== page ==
The users that make up the upper echelons of Stackoverflow have several hundred thousand reputation points, have answered tens of thousands of questions and have gained notoriety because of it. How did they get there? Let’s talk with a few of them.
A good answer does try to address all the questions asked in the main question, or explains why some of them are not relevant (usually based on mistaken assumptions by the OP).
Often, a quick answer gets points, but later needs to be expanded. Classic case in point: http://stackoverflow.com/questions/227897/solve-the-memory-alignment-in-c-interview-question-that-stumped-me/227900#227900. I gave a quick answer, and got a lot of up-votes because it was basically right and succinct. Then I was asked for an explanation, so I added that, and the explanation has grown. And some valid nits were picked and the answer fixed. For a long time, it didn't benefit me much; I'd edited it enough that it became CW under the old stringent rules. Fortunately, they've agreed to allow such answers to be made non-CW and retrospectively credit the points (so I jumped several thousand points when that change was made).
I can paste these into a comment when the question needs fixing. I have a pair of scripts 'posixfun' and 'posixcmd' that generate a reference to the POSIX specification for a command or function given its name:
$ posixfun wait [`wait()`](http://pubs.opengroup.org/onlinepubs/9699919799/functions/wait.html)
$ posixcmd wait [`wait`](http://pubs.opengroup.org/onlinepubs/9699919799/utilities/wait.html)
These make it easy for me to paste suitable x-refs into my answers. And I use compilers, and git, and uncrustify, and valgrind, and various other commands to check code etc. I do keep a record of important answers in Git. For example, the 'extern variables' answer has its own branch and all the code in the question is in the branch, and has been compiled, linked and run.
So, while I'll largely be organizing and coordinating other responders, possibly devising ad hoc programs to make them more efficient, &c, I'll likely also find some time to become moderately active again myself -- only it won't have to be all during evenings, weekends, and smoking breaks, but, part of my work (as long as I focus mostly on Google Cloud Platform components). I suspect the reason I was actually "internally head-hunted" for the new role may have something to do with my SO reputation, so that won't come as a surprise:-).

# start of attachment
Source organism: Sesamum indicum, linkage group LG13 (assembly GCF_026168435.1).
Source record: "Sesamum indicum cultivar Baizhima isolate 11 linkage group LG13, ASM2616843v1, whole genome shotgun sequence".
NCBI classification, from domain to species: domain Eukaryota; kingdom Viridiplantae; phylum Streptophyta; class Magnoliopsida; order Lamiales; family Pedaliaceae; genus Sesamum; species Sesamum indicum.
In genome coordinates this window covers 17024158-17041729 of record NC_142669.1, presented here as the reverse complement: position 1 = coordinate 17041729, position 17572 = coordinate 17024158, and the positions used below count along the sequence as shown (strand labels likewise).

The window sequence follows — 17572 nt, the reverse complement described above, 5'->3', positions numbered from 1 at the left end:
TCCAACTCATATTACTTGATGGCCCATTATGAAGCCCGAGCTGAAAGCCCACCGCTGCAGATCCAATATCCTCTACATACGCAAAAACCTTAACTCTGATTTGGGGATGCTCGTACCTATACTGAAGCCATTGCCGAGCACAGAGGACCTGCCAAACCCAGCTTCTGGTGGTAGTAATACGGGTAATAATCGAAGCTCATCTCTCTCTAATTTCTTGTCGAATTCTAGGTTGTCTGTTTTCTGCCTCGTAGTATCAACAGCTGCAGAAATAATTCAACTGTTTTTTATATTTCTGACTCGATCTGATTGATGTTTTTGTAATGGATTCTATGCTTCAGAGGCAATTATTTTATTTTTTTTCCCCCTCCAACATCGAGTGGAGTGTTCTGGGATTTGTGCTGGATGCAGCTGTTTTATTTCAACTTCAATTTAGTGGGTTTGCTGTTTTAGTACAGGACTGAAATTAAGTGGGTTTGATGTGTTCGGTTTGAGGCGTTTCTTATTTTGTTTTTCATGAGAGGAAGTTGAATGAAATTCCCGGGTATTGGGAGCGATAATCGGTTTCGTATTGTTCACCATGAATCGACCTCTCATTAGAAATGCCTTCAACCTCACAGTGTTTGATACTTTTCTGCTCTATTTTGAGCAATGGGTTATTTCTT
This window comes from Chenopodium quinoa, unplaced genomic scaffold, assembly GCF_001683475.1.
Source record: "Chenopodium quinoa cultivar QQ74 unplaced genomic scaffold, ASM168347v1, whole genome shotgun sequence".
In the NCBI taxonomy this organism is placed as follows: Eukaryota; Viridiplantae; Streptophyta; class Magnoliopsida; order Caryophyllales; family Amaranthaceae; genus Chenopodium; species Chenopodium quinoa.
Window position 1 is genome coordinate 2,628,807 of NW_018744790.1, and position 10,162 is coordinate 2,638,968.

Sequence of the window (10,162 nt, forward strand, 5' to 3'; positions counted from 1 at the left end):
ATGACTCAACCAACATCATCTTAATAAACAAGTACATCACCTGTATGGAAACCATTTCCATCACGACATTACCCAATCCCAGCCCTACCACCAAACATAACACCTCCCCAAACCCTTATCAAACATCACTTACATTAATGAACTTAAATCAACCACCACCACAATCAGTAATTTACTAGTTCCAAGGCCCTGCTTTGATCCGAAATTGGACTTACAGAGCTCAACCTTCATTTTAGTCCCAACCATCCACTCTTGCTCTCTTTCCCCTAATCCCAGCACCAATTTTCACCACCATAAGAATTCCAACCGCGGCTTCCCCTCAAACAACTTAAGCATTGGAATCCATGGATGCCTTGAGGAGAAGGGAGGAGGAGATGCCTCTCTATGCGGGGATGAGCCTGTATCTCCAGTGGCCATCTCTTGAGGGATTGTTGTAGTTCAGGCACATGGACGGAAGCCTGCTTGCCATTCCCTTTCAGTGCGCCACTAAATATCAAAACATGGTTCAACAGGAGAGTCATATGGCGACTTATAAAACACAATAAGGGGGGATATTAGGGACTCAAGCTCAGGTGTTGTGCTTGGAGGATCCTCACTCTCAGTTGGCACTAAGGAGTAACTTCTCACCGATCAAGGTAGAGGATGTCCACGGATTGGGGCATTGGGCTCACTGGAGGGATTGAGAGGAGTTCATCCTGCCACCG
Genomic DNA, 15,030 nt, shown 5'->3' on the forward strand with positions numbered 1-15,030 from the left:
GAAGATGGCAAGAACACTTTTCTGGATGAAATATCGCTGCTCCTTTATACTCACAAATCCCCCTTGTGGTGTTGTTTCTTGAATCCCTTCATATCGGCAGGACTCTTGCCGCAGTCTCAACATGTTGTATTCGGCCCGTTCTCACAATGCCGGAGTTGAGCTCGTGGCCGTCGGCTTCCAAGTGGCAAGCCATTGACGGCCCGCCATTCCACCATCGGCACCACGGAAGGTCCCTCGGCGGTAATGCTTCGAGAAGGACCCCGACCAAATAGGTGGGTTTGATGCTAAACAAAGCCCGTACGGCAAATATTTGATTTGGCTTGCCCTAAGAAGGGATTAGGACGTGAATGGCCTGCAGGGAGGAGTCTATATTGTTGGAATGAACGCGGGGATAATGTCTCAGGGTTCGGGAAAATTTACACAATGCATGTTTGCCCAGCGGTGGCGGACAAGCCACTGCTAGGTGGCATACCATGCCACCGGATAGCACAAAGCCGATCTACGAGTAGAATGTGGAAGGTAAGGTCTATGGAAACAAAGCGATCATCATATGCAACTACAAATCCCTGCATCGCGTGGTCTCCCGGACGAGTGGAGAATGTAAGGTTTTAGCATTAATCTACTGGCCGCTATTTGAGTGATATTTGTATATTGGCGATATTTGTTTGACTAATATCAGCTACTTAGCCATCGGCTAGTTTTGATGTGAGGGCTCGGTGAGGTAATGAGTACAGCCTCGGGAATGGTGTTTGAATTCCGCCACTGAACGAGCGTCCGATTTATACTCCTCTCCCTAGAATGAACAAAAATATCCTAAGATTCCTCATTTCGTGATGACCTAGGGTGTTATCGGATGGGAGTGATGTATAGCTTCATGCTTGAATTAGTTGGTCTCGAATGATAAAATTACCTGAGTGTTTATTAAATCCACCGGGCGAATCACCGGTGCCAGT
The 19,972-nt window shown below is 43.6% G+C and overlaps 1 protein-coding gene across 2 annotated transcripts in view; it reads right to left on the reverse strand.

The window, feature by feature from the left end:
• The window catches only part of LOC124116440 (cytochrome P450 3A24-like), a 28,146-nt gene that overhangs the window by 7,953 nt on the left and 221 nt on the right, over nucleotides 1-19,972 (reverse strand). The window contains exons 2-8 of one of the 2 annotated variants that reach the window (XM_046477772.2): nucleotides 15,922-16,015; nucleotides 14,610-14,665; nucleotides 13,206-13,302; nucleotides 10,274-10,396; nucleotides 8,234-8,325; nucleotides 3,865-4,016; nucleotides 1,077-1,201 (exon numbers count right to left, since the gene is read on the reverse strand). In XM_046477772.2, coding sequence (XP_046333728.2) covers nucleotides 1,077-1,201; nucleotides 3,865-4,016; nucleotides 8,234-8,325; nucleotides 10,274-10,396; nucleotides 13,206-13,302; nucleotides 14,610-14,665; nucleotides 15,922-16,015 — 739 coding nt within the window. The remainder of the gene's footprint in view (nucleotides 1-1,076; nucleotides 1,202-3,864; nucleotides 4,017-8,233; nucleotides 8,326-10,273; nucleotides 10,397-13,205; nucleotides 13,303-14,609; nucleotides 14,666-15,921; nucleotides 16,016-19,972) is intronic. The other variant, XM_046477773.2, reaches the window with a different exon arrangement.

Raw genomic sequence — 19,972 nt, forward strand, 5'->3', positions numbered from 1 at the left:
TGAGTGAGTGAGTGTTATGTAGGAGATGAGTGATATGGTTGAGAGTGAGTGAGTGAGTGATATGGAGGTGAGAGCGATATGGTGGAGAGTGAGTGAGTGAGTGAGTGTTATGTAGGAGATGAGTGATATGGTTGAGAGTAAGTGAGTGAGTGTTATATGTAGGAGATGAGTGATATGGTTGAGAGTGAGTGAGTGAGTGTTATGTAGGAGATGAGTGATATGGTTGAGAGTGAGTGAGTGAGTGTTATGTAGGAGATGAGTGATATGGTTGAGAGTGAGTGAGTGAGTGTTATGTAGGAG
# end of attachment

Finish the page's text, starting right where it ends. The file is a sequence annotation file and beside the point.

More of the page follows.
Allan Chandler (paxdiablo)
Also an hour or so after work, many days. Sometimes, I'll spend more time if I'm in the groove, one consequence of which my wife long ago started referring to it as "Dear Pax".
It's also not just a one-way thing. My answer-to-question ratio may be about 50-to-1 but those 150-odd questions I had answered were a great help to me.
My employer at the time had a policy of give-back and getting their employees to contribute to social media so it was an easy way to demonstrate that I deserved more of the bonus pool.There WAS a time in there, probably somewhere between 10K and 100K, when I considered ranking to be important. But not so much now. For one, once you hit 100K, there's not much difference in either ability to do stuff, or the attitude people take toward you. Secondly, once I realised the chance of reaching number one would mean passing Jon Skeet, I gave up :-) That guy is prolific.
I'm also a big believer in animal welfare, having rescued a dog from the local shelter a couple of years back. It's been great for the kids but, more importantly, for the dog.
Jean-Baptiste Nizet (jb-nizet)
I already answered questions during the good old days of nntp, in the comp.lang.java.programmer newsgroup, and thought I could start doing it again on stackoverflow, on various programming subjects. The high ranking came because I got caught in the game and addicted to the site, answering more and more questions, and coming back every day finding for questions to answer.
Just as good questions, good answers usually contain explanations and code, not just explanations or code alone.
A good answer explains what the problem is with the original code or design before giving a solution or alternative. Simply explaining the problem is usually not enough, although it's the most important part of the answer. Simply giving a solution or alternative doesn't educate the asker. It simply shows you know better than him/her.
And finally, a good answer gives references to the documentation or specifications when possible, both to explain why the original code isn't correct and why the new code fixes the problem. But most importantly, to show the asker that reading the documentation is useful, and allows learning things and becoming autonomous.